Types Of Light Microscopes

1. Bright Field Microscope  
                 

The ordinary microscope is called a bright-field microscope because
it forms a dark image against a brighter background. The
microscope consists of a sturdy metal body or stand composed of
a base and an arm to which the remaining parts are attached.



A light source, either a mirror or an electric illuminator,
is located in the base. Two focusing knobs, the fine and coarse adjustment
knobs, are located on the arm and can move either the
stage or the nose piece to focus the image.
The stage is positioned about halfway up the arm and holds
microscope slides by either simple slide clips or a mechanical
stage clip. A mechanical stage allows the operator to move a slide
around smoothly during viewing by use of stage control knobs.
The sub stage condenser is mounted within or beneath the stage
and focuses a cone of light on the slide. Its position often is fixed
in simpler microscopes but can be adjusted vertically in more advanced
models.
The curved upper part of the arm holds the body assembly, to
which a nose piece and one or more eyepieces or oculars are attached.
More advanced microscopes have eyepieces for both eyes
and are called binocular microscopes. The body assembly itself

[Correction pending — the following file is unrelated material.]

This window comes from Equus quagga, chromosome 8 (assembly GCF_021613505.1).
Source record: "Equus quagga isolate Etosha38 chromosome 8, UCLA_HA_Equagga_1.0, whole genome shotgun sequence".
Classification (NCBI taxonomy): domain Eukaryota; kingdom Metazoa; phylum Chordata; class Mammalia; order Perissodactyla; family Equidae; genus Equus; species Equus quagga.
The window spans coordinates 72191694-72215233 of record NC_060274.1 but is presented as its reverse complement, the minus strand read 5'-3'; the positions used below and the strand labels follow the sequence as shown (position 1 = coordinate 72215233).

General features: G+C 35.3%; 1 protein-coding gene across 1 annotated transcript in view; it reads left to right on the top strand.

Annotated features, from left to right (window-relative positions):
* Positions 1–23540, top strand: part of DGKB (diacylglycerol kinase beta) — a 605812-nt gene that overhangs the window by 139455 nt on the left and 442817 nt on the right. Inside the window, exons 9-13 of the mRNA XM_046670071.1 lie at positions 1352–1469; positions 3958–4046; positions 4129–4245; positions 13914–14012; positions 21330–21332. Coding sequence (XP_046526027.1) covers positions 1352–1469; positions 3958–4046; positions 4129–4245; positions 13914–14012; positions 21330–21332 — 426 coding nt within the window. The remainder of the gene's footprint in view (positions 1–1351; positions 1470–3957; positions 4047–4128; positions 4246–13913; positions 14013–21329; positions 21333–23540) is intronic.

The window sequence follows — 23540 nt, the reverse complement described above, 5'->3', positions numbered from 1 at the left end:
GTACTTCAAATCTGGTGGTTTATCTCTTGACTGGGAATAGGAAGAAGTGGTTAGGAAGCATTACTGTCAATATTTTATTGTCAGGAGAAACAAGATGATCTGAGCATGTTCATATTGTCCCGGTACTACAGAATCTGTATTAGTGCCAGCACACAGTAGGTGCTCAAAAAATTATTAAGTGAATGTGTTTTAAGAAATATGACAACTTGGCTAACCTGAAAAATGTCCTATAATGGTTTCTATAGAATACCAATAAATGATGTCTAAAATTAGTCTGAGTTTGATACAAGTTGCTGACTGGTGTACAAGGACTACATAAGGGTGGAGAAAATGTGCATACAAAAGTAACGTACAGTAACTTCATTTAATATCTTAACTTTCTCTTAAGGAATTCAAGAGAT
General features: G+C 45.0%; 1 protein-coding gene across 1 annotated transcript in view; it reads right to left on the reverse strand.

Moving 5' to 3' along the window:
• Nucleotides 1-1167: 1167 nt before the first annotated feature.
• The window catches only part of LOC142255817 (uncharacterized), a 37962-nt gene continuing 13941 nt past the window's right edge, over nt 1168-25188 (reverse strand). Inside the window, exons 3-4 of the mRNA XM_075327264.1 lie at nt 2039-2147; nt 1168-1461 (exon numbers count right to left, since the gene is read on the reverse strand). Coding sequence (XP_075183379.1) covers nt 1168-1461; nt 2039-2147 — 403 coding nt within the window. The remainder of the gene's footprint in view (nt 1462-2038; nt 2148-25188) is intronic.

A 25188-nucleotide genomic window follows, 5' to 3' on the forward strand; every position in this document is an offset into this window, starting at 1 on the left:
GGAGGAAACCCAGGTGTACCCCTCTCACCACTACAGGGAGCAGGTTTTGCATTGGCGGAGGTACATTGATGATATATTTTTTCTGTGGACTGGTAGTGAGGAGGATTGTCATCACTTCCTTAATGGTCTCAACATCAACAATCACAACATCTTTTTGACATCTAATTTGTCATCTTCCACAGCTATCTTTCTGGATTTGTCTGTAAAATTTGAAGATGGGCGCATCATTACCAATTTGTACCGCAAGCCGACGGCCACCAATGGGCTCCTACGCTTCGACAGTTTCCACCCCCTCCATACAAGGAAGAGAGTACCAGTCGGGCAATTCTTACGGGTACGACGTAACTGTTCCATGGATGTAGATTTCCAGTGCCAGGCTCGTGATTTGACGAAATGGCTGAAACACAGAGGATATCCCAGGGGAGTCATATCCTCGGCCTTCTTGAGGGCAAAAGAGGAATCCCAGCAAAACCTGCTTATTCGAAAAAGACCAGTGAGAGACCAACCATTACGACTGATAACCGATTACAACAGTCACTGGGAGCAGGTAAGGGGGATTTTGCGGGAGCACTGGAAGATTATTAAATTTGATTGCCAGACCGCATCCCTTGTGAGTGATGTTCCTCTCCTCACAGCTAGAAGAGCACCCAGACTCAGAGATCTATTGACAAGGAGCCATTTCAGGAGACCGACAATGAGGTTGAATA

contains a series of mirrors and prisms so that the barrel holding
the eyepiece may be tilted for ease in viewing . The
hosepipe holds three to five objectives with lenses of differing
magnifying power and can be rotated to position any objective
beneath the body assembly. Ideally a microscope should be parfocal—that is, the image should remain in focus when objectives
are changed.
The path of light through a bright-field microscope is
shown in figure 2.4. The objective lens forms an enlarged real
image within the microscope, and the eyepiece lens further
magnifies this primary image. When one looks into a microscope,
the enlarged specimen image, called the virtual image,
appears to lie just beyond the stage about 25 cm away. The total
magnification is calculated by multiplying the objective and
eyepiece magnifications together. For example, if a 45 objective
is used with a 10 eyepiece, the overall magnification of
the specimen will be 450.    


                           Fig: Bright Field Microscope
               

               

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